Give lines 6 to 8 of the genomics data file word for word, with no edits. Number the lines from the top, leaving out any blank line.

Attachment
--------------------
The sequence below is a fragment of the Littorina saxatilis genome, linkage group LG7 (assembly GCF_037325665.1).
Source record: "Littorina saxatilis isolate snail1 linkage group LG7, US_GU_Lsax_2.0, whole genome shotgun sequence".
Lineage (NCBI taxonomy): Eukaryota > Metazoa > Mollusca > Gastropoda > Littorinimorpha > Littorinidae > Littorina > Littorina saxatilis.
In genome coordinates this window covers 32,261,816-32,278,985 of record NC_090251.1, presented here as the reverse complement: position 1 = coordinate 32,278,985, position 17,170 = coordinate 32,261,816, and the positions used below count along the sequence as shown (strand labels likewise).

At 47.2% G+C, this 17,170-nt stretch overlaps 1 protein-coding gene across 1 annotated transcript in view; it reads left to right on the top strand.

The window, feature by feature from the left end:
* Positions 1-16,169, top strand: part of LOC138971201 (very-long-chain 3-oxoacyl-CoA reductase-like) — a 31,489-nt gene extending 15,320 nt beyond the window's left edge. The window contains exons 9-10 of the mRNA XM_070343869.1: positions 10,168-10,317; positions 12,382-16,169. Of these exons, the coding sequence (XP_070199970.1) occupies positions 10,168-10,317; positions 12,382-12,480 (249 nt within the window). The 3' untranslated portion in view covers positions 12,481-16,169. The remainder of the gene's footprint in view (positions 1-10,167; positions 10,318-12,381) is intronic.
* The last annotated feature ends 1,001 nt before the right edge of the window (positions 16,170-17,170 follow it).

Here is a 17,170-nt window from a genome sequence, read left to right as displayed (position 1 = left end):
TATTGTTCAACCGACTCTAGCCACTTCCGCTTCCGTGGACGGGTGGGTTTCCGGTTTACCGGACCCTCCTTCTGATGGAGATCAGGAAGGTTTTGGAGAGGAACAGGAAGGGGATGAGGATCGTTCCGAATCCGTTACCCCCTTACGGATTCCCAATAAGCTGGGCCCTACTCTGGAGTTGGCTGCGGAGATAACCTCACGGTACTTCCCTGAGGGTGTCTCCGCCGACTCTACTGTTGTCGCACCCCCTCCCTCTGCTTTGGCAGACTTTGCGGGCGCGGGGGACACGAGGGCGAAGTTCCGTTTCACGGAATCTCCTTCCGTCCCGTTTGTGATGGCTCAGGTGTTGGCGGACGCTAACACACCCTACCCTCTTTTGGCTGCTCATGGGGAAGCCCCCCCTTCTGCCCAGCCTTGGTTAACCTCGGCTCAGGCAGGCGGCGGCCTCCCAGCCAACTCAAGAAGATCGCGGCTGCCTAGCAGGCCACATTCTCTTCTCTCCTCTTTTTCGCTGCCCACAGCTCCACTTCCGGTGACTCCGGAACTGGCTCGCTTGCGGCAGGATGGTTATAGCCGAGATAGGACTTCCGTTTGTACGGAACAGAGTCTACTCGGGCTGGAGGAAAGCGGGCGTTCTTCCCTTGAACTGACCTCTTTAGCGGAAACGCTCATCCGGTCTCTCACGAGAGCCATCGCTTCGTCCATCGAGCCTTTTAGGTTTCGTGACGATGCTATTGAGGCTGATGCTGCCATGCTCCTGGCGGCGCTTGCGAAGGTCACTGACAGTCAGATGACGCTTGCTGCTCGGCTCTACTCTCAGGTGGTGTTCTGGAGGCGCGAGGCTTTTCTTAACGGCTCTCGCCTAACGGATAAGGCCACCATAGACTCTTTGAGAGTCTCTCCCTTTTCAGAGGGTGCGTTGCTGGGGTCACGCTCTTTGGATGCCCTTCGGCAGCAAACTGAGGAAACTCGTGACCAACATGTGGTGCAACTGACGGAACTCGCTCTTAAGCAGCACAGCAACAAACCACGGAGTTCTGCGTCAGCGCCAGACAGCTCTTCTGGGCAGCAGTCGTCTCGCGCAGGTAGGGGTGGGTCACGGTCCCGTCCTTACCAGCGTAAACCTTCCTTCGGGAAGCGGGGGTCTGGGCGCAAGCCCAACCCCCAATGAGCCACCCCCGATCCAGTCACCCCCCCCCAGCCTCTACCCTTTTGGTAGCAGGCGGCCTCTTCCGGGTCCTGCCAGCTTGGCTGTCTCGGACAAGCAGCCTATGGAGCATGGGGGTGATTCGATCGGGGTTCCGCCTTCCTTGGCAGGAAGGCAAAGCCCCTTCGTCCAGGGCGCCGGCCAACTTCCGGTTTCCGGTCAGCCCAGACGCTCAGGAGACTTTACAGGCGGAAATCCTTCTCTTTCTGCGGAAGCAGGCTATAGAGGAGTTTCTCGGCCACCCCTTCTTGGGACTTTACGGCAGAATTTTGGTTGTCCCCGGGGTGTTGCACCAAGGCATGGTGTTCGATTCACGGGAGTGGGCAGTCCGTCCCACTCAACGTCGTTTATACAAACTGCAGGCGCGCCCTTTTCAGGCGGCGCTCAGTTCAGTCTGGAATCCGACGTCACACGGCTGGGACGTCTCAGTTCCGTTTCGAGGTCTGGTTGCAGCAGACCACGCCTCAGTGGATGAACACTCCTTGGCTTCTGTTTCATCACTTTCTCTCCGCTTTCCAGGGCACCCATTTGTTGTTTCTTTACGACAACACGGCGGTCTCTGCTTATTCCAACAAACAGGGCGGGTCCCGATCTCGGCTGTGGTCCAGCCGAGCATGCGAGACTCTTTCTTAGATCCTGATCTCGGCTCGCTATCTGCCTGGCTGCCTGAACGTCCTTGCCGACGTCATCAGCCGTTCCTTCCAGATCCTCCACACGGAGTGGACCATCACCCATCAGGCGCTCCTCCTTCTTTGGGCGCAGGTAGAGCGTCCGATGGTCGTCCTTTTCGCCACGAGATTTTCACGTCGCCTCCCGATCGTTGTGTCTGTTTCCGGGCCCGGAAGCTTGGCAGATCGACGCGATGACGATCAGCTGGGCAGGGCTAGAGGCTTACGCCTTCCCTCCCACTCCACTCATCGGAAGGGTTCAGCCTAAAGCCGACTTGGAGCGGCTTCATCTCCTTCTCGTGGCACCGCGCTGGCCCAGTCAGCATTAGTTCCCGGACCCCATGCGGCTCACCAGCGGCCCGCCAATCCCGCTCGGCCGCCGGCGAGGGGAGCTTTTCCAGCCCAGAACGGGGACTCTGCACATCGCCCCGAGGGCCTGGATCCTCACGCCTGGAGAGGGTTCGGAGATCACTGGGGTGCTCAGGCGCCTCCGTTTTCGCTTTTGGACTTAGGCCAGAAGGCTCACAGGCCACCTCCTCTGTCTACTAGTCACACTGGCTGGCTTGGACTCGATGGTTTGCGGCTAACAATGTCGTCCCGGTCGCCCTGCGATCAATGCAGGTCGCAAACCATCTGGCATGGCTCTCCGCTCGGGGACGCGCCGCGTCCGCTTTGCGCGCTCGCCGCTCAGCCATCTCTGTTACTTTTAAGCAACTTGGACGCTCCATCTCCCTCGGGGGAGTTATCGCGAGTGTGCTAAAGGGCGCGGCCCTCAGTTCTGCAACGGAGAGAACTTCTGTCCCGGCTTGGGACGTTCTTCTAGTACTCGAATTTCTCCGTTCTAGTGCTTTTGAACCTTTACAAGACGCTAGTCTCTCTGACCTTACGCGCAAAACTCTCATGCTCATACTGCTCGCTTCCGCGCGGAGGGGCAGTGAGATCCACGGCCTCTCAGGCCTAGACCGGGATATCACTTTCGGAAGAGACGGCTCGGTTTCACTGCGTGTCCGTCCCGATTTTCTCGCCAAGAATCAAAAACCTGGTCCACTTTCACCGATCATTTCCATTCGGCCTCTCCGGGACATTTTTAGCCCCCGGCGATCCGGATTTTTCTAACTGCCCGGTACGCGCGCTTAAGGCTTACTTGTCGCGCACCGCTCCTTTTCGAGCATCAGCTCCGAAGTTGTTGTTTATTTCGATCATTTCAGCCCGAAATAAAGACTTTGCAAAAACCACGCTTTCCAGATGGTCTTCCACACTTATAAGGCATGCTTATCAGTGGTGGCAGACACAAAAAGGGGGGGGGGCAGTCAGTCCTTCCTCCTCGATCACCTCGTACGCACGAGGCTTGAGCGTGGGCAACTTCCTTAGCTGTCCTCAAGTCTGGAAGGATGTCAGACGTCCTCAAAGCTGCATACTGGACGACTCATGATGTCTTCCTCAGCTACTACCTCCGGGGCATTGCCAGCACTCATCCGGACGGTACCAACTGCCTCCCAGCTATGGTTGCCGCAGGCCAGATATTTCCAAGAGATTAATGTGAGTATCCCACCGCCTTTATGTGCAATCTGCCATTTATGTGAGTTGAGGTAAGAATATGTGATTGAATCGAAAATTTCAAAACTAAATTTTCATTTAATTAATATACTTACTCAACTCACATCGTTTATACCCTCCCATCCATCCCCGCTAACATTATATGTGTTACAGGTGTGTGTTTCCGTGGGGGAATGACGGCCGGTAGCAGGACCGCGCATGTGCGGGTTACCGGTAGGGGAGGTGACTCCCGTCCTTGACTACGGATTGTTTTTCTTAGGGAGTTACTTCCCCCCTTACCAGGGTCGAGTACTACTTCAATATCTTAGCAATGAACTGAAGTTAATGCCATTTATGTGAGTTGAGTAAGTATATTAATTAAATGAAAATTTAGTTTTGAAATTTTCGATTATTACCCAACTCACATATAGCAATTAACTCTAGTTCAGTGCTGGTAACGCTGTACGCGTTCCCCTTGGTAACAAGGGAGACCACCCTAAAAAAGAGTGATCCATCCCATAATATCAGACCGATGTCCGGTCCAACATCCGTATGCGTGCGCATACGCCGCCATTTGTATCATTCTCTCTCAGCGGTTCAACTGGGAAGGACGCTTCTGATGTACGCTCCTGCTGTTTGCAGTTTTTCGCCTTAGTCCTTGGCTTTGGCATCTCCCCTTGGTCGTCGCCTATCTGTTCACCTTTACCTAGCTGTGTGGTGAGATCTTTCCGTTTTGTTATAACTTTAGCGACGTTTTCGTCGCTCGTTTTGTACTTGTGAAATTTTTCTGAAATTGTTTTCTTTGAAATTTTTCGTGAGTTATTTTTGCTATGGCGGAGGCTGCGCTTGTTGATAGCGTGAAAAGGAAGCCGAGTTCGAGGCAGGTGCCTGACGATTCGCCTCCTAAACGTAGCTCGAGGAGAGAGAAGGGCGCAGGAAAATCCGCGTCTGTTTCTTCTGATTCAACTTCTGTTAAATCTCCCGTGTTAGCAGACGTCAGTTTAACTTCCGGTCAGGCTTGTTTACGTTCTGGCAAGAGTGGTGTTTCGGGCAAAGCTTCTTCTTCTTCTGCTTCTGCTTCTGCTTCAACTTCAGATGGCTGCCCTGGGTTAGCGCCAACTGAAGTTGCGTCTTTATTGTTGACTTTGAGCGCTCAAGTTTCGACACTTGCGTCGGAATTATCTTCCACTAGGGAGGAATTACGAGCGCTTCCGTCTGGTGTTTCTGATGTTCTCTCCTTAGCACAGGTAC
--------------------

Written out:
The window, feature by feature from the left end:
* Positions 1-16,169, top strand: part of LOC138971201 (very-long-chain 3-oxoacyl-CoA reductase-like) — a 31,489-nt gene extending 15,320 nt beyond the window's left edge. The window contains exons 9-10 of the mRNA XM_070343869.1: positions 10,168-10,317; positions 12,382-16,169. Of these exons, the coding sequence (XP_070199970.1) occupies positions 10,168-10,317; positions 12,382-12,480 (249 nt within the window). The 3' untranslated portion in view covers positions 12,481-16,169. The remainder of the gene's footprint in view (positions 1-10,167; positions 10,318-12,381) is intronic.
* The last annotated feature ends 1,001 nt before the right edge of the window (positions 16,170-17,170 follow it).